McConnell: 'Virtually All' Senate Republicans Stand Behind Obama On Afghanistan
WASHINGTON -- Senate Republicans stand behind President Barack Obama's strategy in Afghanistan and Pakistan, according to Senate Minority Leader Mitch McConnell (R-Ky.), which will prevent the war from becoming a "domestic political football" like the war in Iraq.
"The good news about this war -- if there's any good news about any war -- is that hasn't become a domestic political football like the Iraq war," McConnell said during a breakfast discussion with Politico's Mike Allen on Tuesday. "What made the Iraq war so challenging here is that it became a 'shirts vs. skins' domestic political issue. In 2007, for example, I had 250 antiwar demonstrators in front of my house in Louisville, Ky. Now, Louisville is not San Francisco, this is sort of an unusual thing. We haven't seen any of that with the Afghan war."
McConnell added that "virtually" every GOP senator supports Obama's war policy, although he implied that there were a few dissenters.
"As the Republican leader of the Senate -- I think I can speak for virtually all of my members on this, but not all of them -- we support what the president's doing," McConnell said. "So I think that even though we are a country that greatly values life and always hates it when we lose anyone, the post-9/11 mission of keeping Afghanistan from becoming a haven again is important. And I support it, and I think the president is doing the right thing."
The minority leader recently returned from a trip to Afghanistan and Pakistan, where he traveled with Sens. Kelly Ayotte (R-N.H.), Richard Burr (R-N.C.), Lindsey Graham (R-S.C.), Ron Johnson (R-Wis.), Marco Rubio (R-Fla.) and Pat Toomey (R-Pa.). While there, they met with Gen. David Petraeus, Afghan President Hamid Karzai, Pakistani military chief Gen. Ashfaq Kayani and U.S. troops.
In Afghanistan, McConnell said the Taliban had a "very bad year" in 2010, and was likely to face an even worse year in 2011. "We're making substantial headway," he said, compared to what he saw on his last trip there in January 2010. "The best we can hope for in the near-term future in terms of getting them back to what is normal for them is getting them back to 30 years ago, before the Russians came in -- which was a relatively peaceful and to some extent self-sustaining agricultural society. That's about all we can hope for. We and our allies will be there a long time, not probably with the kind of military presence that we currently we have, but it will be a long-term [commitment]."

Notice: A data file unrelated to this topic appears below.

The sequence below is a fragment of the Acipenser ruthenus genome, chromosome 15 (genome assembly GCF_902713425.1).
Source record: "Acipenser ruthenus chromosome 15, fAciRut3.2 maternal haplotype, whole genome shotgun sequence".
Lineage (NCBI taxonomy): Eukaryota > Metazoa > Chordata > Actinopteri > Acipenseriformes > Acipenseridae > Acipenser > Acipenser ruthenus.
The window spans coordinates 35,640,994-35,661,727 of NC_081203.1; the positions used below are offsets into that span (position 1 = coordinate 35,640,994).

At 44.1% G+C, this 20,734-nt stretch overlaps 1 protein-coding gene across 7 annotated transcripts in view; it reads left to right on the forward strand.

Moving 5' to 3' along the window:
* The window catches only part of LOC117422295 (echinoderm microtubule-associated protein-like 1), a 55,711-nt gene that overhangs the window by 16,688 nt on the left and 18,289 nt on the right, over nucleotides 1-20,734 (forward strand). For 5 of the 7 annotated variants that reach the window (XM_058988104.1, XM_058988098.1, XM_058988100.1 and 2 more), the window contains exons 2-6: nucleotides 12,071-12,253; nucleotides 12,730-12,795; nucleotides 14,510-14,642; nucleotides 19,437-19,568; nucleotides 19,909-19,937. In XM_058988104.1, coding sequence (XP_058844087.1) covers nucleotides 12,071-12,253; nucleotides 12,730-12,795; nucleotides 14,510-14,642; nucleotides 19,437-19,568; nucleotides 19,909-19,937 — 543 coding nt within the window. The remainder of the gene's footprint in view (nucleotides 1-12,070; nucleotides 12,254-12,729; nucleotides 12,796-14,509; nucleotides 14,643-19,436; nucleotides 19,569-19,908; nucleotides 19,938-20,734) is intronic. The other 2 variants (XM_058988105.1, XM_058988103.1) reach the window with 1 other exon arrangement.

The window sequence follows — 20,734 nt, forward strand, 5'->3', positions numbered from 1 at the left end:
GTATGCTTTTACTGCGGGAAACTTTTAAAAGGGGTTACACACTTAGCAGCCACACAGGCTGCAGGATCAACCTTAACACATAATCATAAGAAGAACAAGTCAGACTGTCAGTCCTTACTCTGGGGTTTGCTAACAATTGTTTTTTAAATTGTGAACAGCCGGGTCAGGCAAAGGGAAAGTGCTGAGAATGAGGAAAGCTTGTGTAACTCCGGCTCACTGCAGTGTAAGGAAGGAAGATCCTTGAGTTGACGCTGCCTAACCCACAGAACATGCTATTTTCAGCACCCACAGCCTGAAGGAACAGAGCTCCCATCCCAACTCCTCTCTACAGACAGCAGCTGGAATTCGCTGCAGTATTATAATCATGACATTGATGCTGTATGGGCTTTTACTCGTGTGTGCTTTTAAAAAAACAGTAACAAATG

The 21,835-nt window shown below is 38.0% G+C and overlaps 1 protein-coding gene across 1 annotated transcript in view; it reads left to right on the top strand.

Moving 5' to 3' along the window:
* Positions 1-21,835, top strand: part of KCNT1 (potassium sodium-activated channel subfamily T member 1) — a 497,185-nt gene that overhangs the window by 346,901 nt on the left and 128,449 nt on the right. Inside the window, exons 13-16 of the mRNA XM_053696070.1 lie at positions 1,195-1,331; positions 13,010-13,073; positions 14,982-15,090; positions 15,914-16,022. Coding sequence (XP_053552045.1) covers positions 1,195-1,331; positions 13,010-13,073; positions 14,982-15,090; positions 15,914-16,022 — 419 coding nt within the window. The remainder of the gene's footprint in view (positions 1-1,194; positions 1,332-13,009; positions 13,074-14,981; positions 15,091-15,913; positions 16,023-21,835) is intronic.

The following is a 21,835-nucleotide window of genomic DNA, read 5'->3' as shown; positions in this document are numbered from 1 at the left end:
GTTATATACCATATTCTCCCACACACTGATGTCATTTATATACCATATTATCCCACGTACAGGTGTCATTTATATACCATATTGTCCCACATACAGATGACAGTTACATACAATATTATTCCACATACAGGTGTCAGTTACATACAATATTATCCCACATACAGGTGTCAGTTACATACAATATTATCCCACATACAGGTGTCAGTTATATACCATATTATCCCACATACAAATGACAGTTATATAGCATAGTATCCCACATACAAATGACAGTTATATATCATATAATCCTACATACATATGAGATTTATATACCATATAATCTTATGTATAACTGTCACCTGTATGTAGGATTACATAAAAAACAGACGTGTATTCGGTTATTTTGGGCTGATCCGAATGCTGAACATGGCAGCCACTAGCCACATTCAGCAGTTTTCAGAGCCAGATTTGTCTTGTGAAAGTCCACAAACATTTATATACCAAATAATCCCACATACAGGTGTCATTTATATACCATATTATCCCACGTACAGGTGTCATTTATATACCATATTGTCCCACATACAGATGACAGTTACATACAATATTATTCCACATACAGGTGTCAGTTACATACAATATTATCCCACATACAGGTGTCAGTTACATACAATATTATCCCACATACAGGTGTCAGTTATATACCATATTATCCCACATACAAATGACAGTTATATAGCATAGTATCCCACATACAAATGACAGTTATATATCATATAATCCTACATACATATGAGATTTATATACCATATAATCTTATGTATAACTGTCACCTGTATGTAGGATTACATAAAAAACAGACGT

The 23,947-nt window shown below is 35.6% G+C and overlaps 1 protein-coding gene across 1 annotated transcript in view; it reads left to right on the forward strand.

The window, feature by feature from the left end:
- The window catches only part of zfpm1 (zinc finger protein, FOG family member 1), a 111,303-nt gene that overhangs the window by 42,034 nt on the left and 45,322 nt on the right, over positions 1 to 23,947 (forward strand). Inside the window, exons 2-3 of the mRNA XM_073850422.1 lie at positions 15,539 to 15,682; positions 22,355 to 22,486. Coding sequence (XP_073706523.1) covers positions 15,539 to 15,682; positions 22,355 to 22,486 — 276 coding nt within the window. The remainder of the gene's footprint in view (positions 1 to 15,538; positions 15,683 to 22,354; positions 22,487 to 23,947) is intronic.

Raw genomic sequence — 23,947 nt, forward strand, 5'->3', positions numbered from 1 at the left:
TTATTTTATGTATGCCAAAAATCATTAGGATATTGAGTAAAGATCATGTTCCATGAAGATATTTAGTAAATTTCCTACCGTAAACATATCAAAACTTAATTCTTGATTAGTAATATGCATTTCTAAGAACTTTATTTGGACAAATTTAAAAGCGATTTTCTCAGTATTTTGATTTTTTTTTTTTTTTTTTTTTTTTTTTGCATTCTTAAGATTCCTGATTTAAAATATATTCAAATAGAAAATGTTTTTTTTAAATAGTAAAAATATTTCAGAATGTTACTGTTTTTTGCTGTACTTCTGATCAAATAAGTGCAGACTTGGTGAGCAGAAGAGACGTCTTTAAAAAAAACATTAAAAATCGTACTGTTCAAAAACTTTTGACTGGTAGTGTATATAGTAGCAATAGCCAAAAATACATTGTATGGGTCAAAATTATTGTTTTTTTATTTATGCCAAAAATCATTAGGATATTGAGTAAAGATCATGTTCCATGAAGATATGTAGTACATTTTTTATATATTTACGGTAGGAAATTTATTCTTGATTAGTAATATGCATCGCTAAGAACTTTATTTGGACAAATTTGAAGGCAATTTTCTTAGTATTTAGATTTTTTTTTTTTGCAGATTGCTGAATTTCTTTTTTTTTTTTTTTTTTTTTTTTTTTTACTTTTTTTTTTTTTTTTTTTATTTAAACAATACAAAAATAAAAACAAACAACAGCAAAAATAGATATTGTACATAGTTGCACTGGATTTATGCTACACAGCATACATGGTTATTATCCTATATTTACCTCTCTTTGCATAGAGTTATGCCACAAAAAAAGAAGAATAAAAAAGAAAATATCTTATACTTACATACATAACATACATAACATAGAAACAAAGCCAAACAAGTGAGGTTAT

On Pakistan, McConnell said that the good news was that the military there is a "pretty solid institution" that has "taken it to the terrorists in the tribal areas, with several successful efforts." The bad news, he said, is that the Afghan Taliban is headquartered in that country. "We would hope at some time in the future to have more cooperation from the Pakistanis on that issue," he said.
Senate Republicans appear more united on Afghanistan than their counterparts in the House, or GOP grassroots organizations. Three Republican critics of the war -- Reps. Walter Jones (N.C.), Ron Paul (Texas) and Jimmy Duncan (Tenn.) -- are planning a meeting in February to discuss alternatives to the current strategy, aiming to include at least 10 House freshmen who may be persuadable.
A recent poll by the Afghanistan Study Group found that two-thirds of conservatives support a troop reduction in Afghanistan. Seventy-one percent of conservatives overall and 67 percent of Tea Party supporters said they worry that the cost of the war "will make it more difficult for the United States to reduce the deficit this year and balance the federal budget by the end of this decade."